Osth explained it this way. Our memories work best when we’re in a similar setting to when they were formed, right?
“These almost act like search terms in a Google search bar, where they’re kind of all being used to search the contents of your memory for something that matches your current state.
“But just like a like a Google search, the more things that match your search terms, the more stuff comes out.”
So, if you’ve spent many months in lockdown over the past couple of years (which we all have), there are bound to be a whole lot of memories attached to the mental search term of “lockdown in my apartment”.
That makes it a whole lot more difficult for the brain to sift through and separate memories.
“The more, kind of, experiences you have that match your current kind of cues or state, the harder it is to find particular memories,” Osth said.
It makes a lot of sense when you think about it.
He went on to share that if you’re given unique cues, it’s much easier to recall those memories clearly.
“To give an example, let’s say you go to, I don’t know, the Bahamas with a friend, and it’s your first time going, but they go every year. Chances are you’ll probably have a much better memory for that trip than your friend.
“Because it’s a unique experience associated with unique cues [for you], they’re very easy to remember. You might remember a lot of the different events from that trip, whereas your friend that goes every year, they have all different kinds of memories that match this kind of common cue of the Bahamas; it’s very easy for them to confuse one trip with another.”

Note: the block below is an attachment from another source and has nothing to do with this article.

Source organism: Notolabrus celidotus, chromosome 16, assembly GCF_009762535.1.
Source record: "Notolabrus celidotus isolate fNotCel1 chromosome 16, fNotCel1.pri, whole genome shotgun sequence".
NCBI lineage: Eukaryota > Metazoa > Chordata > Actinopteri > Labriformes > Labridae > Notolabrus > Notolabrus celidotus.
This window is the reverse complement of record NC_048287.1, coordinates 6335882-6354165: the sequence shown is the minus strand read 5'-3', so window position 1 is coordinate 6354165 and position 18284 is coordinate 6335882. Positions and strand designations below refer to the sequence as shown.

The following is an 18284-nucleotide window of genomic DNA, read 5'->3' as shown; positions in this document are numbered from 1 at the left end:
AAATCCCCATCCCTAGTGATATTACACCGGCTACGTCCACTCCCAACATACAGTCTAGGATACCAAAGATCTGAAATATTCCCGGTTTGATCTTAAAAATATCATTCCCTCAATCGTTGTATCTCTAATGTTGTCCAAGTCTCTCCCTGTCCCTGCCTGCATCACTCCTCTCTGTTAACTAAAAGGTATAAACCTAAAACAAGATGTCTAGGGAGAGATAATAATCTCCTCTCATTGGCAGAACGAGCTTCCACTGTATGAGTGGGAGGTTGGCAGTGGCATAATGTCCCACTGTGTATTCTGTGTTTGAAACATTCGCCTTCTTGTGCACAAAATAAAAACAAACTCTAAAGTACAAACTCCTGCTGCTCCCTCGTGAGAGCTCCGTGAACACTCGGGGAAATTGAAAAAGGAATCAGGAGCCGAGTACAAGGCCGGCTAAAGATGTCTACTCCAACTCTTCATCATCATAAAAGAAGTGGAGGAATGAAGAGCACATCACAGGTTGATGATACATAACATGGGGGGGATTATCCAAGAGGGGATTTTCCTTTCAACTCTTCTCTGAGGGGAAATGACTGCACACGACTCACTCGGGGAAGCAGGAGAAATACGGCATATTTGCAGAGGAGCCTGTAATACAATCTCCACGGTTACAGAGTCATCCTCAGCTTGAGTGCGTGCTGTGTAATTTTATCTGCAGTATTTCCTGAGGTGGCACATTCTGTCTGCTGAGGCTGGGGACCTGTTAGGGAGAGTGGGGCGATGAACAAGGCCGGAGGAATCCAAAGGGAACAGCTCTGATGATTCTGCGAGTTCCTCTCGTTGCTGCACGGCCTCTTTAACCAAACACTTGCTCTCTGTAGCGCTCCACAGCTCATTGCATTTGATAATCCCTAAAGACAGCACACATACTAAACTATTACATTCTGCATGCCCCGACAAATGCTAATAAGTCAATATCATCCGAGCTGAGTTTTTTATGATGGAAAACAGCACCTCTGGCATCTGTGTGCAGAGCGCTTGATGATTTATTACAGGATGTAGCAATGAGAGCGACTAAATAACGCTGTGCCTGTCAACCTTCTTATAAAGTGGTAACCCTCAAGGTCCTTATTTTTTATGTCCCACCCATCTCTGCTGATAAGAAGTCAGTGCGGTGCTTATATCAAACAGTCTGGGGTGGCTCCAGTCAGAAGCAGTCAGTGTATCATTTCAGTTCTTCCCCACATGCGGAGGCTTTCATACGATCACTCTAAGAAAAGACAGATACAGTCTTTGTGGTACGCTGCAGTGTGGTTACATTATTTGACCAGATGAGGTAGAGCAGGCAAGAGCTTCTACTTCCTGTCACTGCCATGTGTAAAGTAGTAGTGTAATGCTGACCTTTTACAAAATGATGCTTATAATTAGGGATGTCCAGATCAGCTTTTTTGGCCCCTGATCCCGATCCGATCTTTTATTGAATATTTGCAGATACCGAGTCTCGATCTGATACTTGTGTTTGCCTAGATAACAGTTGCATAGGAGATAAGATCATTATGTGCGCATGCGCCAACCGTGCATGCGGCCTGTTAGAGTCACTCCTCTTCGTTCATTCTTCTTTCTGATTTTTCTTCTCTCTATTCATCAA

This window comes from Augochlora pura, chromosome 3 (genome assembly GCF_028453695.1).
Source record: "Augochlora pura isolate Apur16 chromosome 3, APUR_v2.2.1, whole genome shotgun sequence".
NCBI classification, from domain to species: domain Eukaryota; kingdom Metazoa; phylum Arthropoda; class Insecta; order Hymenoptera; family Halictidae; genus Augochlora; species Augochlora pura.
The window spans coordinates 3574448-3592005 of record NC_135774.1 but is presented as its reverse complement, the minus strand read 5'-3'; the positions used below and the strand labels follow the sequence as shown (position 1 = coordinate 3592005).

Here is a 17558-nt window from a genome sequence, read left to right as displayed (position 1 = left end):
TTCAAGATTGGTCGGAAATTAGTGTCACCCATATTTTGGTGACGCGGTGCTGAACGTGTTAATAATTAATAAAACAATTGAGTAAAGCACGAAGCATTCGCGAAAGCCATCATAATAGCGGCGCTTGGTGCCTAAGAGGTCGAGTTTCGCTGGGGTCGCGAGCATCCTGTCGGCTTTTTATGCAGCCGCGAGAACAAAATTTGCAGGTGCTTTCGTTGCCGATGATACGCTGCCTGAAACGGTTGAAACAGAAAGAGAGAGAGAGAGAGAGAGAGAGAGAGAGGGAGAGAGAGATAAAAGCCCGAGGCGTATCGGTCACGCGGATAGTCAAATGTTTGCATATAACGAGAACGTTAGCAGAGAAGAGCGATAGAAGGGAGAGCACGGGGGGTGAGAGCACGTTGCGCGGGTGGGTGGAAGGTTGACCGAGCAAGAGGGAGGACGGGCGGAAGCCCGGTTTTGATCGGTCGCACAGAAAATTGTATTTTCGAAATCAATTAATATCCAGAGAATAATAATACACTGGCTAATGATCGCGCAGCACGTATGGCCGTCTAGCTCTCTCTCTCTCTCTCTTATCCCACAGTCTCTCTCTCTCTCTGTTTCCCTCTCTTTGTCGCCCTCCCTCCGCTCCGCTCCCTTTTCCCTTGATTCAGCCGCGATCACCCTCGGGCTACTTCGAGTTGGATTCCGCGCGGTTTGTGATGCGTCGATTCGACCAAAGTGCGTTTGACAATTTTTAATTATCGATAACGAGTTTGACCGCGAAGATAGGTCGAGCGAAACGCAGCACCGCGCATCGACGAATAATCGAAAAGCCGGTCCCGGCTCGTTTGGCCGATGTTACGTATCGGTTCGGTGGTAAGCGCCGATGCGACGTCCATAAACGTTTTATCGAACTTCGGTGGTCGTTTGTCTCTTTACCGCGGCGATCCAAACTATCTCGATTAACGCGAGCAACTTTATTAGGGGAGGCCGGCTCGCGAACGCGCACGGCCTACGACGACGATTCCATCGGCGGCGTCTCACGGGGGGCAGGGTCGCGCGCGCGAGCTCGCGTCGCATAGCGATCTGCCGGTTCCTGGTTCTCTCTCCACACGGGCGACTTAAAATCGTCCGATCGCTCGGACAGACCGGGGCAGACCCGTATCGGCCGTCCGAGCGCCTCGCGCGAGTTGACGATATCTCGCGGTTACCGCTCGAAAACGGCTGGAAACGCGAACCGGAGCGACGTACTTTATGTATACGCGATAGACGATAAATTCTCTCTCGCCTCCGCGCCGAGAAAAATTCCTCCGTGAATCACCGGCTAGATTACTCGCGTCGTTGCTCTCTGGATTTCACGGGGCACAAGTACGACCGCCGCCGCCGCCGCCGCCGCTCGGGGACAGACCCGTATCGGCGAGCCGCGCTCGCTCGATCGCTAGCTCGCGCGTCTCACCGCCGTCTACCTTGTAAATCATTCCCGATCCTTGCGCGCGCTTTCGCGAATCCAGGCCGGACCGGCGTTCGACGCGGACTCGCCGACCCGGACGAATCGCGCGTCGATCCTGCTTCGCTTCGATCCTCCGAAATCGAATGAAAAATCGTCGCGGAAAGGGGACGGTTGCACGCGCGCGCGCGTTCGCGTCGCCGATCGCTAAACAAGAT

So, what we can deduce from all of this so far is that we’ve been living in a perfect storm of shitty circumstances for memory of late. Increased stress levels, mental health struggles and Groundhog Days on repeat make for a particularly difficult set of challenges in any sense, but they also act as a series of hurdles for your memory.
What you can do about all this
The good news here, (and there is good news!) is that in all likelihood, your memory will return to its original state once your stress levels settle again. Both Dixon and Osth made a point to highlight this.
If you want to help reduce brain fog or help give your memory a jolt, however, Dixon shared that trying something new (like learning a language or cooking a different cuisine), exercising, working on your quality of sleep or practising mindfulness can work wonders.
In saying that, however, Osth stressed that it’s actually incredibly common to forget things. So, don’t place too much pressure on yourself.
“All of us have experiences where we don’t remember things,” he said.
“When you start experiencing memory difficulties during something like lockdown it’s like you’re trying to run uphill. You’re just working in a circumstance where your memory system is not going to be able to do that well. And, you know, that’s okay.”
The best thing you can do right now is to give yourself a bit of a break. Your brain has been dealing with a lot. A little forgetfulness can be forgiven. I’m doing my very best to remember that going forward.
This article has been updated since its original publish date.